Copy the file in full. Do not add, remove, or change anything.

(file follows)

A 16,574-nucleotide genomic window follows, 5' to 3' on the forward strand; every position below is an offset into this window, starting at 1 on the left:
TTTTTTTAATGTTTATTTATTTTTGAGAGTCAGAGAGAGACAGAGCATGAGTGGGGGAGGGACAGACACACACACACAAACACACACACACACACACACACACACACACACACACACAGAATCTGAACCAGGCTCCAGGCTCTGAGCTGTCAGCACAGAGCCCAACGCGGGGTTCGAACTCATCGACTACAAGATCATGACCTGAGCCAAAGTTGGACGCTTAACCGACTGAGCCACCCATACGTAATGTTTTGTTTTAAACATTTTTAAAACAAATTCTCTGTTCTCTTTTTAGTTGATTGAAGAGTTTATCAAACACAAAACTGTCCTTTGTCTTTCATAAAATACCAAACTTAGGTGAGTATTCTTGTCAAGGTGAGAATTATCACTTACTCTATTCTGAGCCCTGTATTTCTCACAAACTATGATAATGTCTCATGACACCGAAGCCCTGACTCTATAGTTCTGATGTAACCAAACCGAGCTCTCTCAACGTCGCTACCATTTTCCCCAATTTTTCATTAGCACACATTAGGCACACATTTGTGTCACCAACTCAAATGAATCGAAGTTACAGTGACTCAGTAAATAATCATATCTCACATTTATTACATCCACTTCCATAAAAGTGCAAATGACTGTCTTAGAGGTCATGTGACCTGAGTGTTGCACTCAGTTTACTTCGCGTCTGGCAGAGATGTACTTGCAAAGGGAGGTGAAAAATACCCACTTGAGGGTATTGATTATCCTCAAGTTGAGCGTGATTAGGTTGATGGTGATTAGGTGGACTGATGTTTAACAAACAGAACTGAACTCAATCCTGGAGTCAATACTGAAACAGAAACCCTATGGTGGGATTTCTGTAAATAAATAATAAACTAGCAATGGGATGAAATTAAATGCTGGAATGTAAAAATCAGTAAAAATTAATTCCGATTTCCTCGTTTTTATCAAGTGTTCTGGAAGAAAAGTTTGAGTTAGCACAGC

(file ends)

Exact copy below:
A 16,574-nucleotide genomic window follows, 5' to 3' on the forward strand; every position below is an offset into this window, starting at 1 on the left:
TTTTTTTAATGTTTATTTATTTTTGAGAGTCAGAGAGAGACAGAGCATGAGTGGGGGAGGGACAGACACACACACACAAACACACACACACACACACACACACACACACACACACACAGAATCTGAACCAGGCTCCAGGCTCTGAGCTGTCAGCACAGAGCCCAACGCGGGGTTCGAACTCATCGACTACAAGATCATGACCTGAGCCAAAGTTGGACGCTTAACCGACTGAGCCACCCATACGTAATGTTTTGTTTTAAACATTTTTAAAACAAATTCTCTGTTCTCTTTTTAGTTGATTGAAGAGTTTATCAAACACAAAACTGTCCTTTGTCTTTCATAAAATACCAAACTTAGGTGAGTATTCTTGTCAAGGTGAGAATTATCACTTACTCTATTCTGAGCCCTGTATTTCTCACAAACTATGATAATGTCTCATGACACCGAAGCCCTGACTCTATAGTTCTGATGTAACCAAACCGAGCTCTCTCAACGTCGCTACCATTTTCCCCAATTTTTCATTAGCACACATTAGGCACACATTTGTGTCACCAACTCAAATGAATCGAAGTTACAGTGACTCAGTAAATAATCATATCTCACATTTATTACATCCACTTCCATAAAAGTGCAAATGACTGTCTTAGAGGTCATGTGACCTGAGTGTTGCACTCAGTTTACTTCGCGTCTGGCAGAGATGTACTTGCAAAGGGAGGTGAAAAATACCCACTTGAGGGTATTGATTATCCTCAAGTTGAGCGTGATTAGGTTGATGGTGATTAGGTGGACTGATGTTTAACAAACAGAACTGAACTCAATCCTGGAGTCAATACTGAAACAGAAACCCTATGGTGGGATTTCTGTAAATAAATAATAAACTAGCAATGGGATGAAATTAAATGCTGGAATGTAAAAATCAGTAAAAATTAATTCCGATTTCCTCGTTTTTATCAAGTGTTCTGGAAGAAAAGTTTGAGTTAGCACAGC